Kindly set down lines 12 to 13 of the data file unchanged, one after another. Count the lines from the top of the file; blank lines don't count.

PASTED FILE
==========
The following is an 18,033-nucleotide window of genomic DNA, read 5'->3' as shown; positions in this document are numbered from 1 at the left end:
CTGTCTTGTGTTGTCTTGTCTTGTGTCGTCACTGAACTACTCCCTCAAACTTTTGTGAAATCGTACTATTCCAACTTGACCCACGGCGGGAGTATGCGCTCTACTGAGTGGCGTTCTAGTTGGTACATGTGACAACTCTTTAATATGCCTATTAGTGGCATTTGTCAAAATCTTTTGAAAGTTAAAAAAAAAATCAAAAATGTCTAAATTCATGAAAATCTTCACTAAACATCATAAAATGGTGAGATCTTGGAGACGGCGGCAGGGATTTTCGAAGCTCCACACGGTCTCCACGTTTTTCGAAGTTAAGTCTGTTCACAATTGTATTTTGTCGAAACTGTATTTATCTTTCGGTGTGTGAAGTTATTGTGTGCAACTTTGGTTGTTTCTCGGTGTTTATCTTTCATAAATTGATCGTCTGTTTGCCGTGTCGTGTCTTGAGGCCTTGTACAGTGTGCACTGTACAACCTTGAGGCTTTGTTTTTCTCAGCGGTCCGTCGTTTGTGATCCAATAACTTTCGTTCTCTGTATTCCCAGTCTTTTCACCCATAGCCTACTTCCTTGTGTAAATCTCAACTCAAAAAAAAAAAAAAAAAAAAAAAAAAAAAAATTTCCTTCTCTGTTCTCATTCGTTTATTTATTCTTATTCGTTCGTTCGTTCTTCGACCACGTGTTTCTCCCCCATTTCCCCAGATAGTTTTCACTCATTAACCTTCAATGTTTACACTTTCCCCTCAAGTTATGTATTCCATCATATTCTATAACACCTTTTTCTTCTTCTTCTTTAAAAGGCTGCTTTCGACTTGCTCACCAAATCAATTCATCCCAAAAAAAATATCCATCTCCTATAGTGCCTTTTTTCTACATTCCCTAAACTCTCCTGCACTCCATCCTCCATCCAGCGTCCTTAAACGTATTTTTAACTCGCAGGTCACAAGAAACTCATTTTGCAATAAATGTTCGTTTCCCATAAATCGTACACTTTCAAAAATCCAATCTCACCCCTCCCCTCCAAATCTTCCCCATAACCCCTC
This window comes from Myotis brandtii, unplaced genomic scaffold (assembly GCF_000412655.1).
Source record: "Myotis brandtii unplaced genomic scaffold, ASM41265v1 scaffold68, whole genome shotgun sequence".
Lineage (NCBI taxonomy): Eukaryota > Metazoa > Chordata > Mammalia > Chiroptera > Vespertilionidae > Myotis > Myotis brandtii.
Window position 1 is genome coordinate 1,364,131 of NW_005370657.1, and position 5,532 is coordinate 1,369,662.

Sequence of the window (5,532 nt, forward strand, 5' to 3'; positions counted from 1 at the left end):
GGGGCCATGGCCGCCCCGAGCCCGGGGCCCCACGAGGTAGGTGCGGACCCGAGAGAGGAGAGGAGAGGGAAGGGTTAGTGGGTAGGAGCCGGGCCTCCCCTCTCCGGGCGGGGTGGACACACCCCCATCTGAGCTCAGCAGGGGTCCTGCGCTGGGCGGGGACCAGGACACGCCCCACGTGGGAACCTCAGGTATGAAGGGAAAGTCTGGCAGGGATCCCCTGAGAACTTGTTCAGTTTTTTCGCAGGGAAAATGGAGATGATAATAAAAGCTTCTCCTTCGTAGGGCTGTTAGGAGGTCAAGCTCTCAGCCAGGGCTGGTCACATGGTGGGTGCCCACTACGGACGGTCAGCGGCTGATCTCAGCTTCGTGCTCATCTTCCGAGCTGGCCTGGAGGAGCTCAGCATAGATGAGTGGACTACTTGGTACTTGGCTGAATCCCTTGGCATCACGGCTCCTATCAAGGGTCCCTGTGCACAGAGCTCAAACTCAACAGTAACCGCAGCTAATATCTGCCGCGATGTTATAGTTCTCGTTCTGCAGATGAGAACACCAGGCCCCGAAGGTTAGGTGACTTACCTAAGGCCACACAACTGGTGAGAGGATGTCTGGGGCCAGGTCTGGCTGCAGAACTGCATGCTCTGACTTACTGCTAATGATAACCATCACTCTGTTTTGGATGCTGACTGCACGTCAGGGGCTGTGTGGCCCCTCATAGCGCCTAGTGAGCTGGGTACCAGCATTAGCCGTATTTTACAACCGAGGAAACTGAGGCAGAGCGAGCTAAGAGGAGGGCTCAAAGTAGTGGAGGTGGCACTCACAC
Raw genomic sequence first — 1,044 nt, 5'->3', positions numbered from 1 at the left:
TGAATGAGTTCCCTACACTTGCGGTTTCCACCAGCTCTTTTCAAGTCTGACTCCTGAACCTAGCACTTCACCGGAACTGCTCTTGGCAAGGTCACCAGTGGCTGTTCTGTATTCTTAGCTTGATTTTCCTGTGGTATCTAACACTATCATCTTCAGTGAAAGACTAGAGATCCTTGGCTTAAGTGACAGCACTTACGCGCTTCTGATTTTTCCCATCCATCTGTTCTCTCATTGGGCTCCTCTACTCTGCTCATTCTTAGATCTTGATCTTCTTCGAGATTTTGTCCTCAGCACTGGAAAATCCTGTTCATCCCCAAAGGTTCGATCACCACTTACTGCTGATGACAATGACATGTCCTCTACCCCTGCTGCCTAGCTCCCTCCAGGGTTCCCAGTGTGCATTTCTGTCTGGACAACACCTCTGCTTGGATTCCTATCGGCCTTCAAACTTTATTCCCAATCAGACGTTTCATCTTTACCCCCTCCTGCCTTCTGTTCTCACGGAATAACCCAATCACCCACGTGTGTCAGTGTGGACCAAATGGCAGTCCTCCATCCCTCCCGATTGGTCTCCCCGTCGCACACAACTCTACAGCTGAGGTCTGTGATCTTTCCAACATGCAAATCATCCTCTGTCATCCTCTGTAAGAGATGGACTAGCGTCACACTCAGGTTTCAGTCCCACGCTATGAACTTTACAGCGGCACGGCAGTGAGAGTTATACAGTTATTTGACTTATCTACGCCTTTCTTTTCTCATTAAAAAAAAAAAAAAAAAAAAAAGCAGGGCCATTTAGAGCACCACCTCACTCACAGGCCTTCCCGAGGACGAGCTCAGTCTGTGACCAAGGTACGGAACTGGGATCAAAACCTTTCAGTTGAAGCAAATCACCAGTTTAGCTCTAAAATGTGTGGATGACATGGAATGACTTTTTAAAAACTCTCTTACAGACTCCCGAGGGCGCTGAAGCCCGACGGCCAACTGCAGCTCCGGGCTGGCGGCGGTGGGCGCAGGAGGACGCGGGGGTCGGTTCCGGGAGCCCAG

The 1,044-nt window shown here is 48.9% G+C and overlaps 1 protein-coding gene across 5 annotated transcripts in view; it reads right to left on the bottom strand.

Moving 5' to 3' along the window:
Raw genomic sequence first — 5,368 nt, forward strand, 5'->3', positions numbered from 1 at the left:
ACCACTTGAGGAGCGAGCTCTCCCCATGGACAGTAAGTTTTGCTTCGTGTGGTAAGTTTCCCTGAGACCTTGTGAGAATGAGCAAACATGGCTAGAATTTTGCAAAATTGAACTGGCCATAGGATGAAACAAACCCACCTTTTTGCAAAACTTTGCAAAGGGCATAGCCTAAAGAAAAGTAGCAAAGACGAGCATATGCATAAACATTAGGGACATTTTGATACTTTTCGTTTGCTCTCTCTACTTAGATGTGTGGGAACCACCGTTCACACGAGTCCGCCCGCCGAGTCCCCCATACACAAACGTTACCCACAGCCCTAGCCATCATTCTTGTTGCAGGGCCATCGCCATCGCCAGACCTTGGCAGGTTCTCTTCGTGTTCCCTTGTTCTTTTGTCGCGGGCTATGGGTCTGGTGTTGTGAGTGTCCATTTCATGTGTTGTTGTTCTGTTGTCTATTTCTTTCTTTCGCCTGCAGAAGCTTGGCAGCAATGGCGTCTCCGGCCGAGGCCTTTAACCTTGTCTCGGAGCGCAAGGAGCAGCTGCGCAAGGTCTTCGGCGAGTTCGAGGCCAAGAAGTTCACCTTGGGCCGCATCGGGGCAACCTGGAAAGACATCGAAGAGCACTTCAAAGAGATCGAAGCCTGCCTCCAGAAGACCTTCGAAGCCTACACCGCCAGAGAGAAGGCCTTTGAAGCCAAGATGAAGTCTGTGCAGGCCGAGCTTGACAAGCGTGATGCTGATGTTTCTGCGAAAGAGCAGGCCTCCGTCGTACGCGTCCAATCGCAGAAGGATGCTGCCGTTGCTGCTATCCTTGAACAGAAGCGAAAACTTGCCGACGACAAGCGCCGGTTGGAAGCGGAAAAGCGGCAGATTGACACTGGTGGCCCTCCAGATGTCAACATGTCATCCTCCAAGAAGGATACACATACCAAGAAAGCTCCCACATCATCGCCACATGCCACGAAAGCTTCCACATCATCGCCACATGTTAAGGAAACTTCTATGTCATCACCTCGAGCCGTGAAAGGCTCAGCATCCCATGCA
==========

Moving 5' to 3' along the window:
Raw genomic sequence first — 5,368 nt, forward strand, 5'->3', positions numbered from 1 at the left: